MultipleLocations_Body.jpgBy Erin O'Donnell.

 

When your small business expands beyond its original location, consistency and communication are key to continued success. We spoke with Los Angeles-based management consultant Ray McKenzie, founder of Red Beach Advisors, about the best practices for managing a small business with multiple locations.

 

Duplicate success

McKenzie says the first thing a business needs to do before it expands is to determine what already works, and make that the template. In addition, small business owners must be clear on their company culture so that they can duplicate it easily. "They need to make sure that whatever location they branch out to or build, it needs to be exactly like the one they've been successful with so far," McKenzie says. "Use the formula that works. Have a concrete mission, values, and culture."

 

Use consistent systems and processes

And, make sure those processes work for the remote locations. If you have a cabinet full of physical customer files, how will your satellite managers access them? If your business is not already using a digital system for filing, orders, invoices, and the like, it's time to adopt new technology. Then, train all employees to use them the same way. McKenzie says to make sure all managers are reporting on the same metrics at the same intervals. That way, you as the owner or founder can get an overview of the company quickly and make intelligent comparisons about performance.

 

MultipleLocations_PQ.jpgBe present

High touch is critical in the beginning. When your new locations launch, McKenzie says it's important for owners or founders to spend at least three days in person with the new manager and staff. While getting everyone up to speed on your systems and processes, you are also infusing them with your energy and culture, he adds. Going forward, small business owners must be prepared to spend more time with satellite locations than at headquarters. If that gives you pause, it could be a red flag. "You don't ever want to expand if you don't have the home office running smoothly," McKenzie says.

 

Standardize reporting

Plan a weekly one-on-one meeting with each location manager, McKenzie recommends, to assess performance. Then have a meeting or call with all site managers at least once a week. This will give you a chance to give each location individual attention and allow them to discuss common concerns as a group. Be sure to give them clear guidelines on the types of information you want to know: sales reports, client growth or loss, progress on goals and projections, staff issues, customer feedback, and so on. And make sure all managers follow the same standards for their reports. Cloud CRM services such as Salesforce or Domo, or even QuickBooks, can help streamline this, McKenzie suggests.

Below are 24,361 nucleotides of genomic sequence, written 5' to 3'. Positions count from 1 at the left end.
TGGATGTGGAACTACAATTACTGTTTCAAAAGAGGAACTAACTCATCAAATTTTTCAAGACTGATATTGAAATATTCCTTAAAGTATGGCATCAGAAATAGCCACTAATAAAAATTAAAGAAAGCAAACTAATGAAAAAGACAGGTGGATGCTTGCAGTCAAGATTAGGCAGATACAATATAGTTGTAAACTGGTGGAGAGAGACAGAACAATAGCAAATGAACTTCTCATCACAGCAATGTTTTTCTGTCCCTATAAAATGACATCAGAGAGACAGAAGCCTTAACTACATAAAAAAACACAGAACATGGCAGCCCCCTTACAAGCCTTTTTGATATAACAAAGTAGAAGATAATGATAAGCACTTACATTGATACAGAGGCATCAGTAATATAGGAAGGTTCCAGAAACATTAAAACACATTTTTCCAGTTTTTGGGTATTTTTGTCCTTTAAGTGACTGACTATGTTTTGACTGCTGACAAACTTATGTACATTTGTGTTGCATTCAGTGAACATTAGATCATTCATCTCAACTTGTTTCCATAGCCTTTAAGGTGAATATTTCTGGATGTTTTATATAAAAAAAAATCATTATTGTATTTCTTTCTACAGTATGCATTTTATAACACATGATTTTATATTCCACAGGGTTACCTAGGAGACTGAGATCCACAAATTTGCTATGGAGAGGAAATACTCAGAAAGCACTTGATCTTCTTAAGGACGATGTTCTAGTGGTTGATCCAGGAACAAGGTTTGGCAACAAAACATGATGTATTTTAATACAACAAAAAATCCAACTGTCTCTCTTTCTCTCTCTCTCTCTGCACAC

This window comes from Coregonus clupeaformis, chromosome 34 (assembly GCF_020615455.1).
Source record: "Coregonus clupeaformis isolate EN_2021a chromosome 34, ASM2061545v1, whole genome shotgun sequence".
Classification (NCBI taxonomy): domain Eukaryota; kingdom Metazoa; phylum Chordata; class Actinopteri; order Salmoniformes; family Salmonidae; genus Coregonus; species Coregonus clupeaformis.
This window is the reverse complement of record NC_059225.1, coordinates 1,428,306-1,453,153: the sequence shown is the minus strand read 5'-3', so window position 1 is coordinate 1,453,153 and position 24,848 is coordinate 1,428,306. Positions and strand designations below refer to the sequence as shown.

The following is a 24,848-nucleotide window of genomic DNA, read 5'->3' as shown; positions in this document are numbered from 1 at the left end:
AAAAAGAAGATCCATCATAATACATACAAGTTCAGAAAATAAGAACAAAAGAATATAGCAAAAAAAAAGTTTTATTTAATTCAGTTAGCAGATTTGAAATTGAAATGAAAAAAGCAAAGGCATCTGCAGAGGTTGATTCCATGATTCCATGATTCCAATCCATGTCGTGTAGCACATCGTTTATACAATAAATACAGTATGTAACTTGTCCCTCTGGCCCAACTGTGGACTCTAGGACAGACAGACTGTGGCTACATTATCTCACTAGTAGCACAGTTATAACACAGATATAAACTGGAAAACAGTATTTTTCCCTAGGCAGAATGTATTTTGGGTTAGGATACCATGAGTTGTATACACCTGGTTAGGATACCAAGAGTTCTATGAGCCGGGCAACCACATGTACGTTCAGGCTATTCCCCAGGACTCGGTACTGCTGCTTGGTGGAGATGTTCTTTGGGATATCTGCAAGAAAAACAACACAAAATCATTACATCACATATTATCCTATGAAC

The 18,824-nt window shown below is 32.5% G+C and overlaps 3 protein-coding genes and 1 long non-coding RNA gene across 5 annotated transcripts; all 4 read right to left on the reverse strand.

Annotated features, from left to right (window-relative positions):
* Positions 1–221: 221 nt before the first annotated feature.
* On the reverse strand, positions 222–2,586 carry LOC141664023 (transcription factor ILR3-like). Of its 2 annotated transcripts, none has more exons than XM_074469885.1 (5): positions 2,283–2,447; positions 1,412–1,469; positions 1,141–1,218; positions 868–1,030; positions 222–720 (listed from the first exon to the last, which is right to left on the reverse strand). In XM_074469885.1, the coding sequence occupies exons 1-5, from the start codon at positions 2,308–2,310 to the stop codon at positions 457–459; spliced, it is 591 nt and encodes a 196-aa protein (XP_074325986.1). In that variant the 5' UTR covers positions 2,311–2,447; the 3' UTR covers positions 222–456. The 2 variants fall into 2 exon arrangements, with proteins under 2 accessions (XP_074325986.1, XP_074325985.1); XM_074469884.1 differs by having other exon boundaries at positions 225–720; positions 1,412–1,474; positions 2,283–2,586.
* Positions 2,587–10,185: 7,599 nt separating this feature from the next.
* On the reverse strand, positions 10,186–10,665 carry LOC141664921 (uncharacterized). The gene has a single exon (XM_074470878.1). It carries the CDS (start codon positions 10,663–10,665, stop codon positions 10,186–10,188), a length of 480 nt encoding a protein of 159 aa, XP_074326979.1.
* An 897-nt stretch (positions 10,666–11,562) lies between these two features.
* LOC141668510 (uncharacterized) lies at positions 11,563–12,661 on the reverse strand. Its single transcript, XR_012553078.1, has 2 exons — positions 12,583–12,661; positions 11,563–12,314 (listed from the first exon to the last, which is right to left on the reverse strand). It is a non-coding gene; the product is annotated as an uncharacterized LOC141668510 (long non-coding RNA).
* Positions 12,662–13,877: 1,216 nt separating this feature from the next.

Remain accessible and supportive

Hire managers you can trust with the day-to-day details and resist any urge to micromanage. But make sure they have direct access to you as the business owner whenever they need it, and communicate this clearly. "You can pass along energy from headquarters to the satellite offices," McKenzie says. "They're on remote islands, and you want to close that gap as much as possible." In addition, be clear with your home office staff that the new locations need their full support, and encourage your new staff to ask for help when they need it. "Everyone needs to understand that, for us all to be successful, we have to do whatever we can to help the satellite grow as much as possible."

 

With consistent practices, clear expectations, and robust communication, your new locations will be well prepared to carry on your brand and grow your business.

 

Bank of America, N.A. engages with Touchpoint Media Inc. to provide informational materials for your discussion or review purposes only. Touchpoint Media Inc. is a registered trademark, used pursuant to license. The third parties within articles are used under license from Touchpoint Media Inc. Consult your financial, legal and accounting advisors, as neither Bank of America, its affiliates, nor their employees provide legal, accounting and tax advice.

 

Bank of America, N.A. Member FDIC.  ©2016 Bank of America Corporation

 

 

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